Teacher resources and professional development across the curriculum
Teacher professional development and classroom resources across the curriculum
Learner Express: Modules for Teaching and Learning
Students explore properties of addition using real dominoes and dominoes that they make out of paper. Both 3-D and 2-D tools help them develop an abstract understanding of addition, especially the commutative property. Run Time: 00:04:08
At the Trotter Elementary School in Boston, Massachusetts, students informally explore properties of addition using dominoes. At the start of the lesson, students are sitting around a large set of wooden dominoes. Mrs. Wright asks her four- and five-year-olds to find single dominoes with pips that add up to four. When one student picks out a single domino with pips adding to eight or "double four" (i.e. 4 + 4), Mrs. Wright takes the opportunity to help children see that they should be thinking "addition" and that the sum of the pips should equal four. Children move from finding sums of four to sums of five. This task also requires that children create pictorial representations of their sums using paper models of dominoes and removable sticky dots. The children realize that the sum 3+2 equals 2+3. The expectation is that they will be able to find all the whole number combinations that equal five and, in so doing, find all instances of the commutative law for a sum of five. Embedded in this discovery is the fact that zero is the identity element for addition (when zero is added to another number the sum is that number, e.g. 5+0 = 5).
(Practice Standard)—Common Core Practice Standard #5—Use appropriate tools strategically—is in evidence in this lesson. Instead of using only the tools of "paper-and-pencil" to record addition facts, students can choose to use actual dominoes or student constructed paper models of dominoes as they create their addition facts. These tools are appropriate because they embody the single-digit facts that students are learning. They are appropriate, also, because they provide tactile and visual opportunities for learners to explore sums. When strategically used, these tools will give students a visual representation of the commutative property. By simply turning the dominoes (i.e. actual or paper versions) 180°, students are able to detect the invariance of a sum no matter the position of the addends. Also, when the tools are used strategically, students can "see" the zero property for addition. By allowing children to choose different tools to represent their operational thinking, Mrs. Wright gives tactile, visual, and auditory learners options for expression.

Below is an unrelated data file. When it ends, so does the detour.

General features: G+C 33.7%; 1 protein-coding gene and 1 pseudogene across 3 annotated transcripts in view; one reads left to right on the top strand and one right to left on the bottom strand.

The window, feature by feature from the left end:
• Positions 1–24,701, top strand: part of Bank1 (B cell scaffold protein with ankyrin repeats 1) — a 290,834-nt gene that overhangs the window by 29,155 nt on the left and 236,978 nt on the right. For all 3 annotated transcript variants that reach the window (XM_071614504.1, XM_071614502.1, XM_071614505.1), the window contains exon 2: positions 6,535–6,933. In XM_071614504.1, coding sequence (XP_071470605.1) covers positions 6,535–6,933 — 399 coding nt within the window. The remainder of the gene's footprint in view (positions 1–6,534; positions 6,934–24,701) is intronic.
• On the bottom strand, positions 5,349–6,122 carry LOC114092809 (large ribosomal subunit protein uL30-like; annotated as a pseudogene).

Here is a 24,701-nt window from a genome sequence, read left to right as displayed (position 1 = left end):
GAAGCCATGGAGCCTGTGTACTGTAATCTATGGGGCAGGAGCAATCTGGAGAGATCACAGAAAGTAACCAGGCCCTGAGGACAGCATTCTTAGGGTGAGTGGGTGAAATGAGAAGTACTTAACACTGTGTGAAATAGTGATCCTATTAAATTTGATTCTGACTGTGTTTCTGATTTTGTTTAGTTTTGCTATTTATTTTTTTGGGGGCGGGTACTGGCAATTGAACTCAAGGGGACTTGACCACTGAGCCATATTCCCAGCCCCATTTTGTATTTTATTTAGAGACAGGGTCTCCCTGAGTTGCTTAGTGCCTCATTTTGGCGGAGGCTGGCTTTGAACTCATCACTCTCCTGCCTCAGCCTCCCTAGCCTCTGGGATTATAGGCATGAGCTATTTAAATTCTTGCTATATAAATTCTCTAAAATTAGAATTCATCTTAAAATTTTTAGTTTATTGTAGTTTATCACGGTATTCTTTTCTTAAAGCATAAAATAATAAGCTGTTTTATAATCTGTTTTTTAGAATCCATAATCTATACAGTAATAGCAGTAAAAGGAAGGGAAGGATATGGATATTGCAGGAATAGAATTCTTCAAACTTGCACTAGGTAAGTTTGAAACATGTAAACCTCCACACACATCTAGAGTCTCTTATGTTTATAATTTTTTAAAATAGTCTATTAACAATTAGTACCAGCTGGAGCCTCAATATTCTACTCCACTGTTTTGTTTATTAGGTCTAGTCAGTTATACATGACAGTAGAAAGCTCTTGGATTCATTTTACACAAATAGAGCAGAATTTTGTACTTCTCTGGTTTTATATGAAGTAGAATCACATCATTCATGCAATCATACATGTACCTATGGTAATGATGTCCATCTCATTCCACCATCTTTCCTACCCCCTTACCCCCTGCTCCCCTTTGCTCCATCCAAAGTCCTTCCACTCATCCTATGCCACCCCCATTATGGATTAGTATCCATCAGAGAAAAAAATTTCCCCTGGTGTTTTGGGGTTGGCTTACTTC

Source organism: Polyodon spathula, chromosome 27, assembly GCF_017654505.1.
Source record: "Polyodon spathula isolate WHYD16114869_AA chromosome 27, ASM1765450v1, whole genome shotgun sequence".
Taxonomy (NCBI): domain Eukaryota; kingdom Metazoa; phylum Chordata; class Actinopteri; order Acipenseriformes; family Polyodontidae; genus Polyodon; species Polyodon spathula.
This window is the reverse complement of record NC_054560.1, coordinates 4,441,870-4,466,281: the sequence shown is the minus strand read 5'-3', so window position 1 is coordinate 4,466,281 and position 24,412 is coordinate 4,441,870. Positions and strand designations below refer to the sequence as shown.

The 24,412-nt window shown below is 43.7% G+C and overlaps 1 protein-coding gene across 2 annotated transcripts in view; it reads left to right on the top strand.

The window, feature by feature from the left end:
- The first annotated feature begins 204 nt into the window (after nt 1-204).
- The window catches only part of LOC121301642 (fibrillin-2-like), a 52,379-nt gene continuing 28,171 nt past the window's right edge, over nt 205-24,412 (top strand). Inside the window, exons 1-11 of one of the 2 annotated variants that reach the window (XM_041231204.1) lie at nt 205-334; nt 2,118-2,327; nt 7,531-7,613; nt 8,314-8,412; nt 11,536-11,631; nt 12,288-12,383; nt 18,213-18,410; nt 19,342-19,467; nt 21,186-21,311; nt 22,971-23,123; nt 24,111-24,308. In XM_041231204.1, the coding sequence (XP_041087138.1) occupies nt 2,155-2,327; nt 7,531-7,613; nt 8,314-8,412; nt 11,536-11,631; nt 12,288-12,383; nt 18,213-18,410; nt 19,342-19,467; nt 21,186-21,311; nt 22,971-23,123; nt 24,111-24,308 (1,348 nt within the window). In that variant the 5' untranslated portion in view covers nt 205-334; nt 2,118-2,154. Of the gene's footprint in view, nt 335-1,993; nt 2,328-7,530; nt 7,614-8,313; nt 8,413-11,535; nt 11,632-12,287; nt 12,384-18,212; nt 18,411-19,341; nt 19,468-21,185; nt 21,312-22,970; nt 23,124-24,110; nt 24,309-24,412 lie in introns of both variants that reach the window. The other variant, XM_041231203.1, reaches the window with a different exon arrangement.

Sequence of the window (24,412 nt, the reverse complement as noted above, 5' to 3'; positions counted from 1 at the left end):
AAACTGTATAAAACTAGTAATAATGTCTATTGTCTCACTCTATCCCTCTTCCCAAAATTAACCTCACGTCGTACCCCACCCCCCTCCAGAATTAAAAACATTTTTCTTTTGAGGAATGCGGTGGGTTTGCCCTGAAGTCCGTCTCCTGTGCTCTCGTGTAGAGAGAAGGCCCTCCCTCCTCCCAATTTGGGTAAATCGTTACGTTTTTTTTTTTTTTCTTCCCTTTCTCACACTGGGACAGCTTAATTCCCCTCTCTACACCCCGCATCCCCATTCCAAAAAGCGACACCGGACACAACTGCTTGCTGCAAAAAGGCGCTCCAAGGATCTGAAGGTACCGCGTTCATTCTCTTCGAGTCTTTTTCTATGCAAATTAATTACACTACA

(Content Standard)—Operations and Algebraic Thinking—K.OA—is the content domain that best encompasses the content of this lesson. Using dominoes, students represent addition sentences using objects, drawings, and equations. They are able to "decompose numbers less than or equal to 10 into pairs in more than one way, e.g. by using objects or drawings, and record each decomposition by a drawing or equation (e.g., 5=2+3 and 5= 4+1)." They are just being exposed to the commutative property, which is formally addressed in the Operations and Algebraic Thinking—1.OA domain.
Why are dominoes a good tool to use with young children who are just beginning to understand addition? How do the dominoes help students begin to conceptualize the commutative and zero properties?
5. Use appropriate tools strategically
K.OA Operations and Algebraic Thinking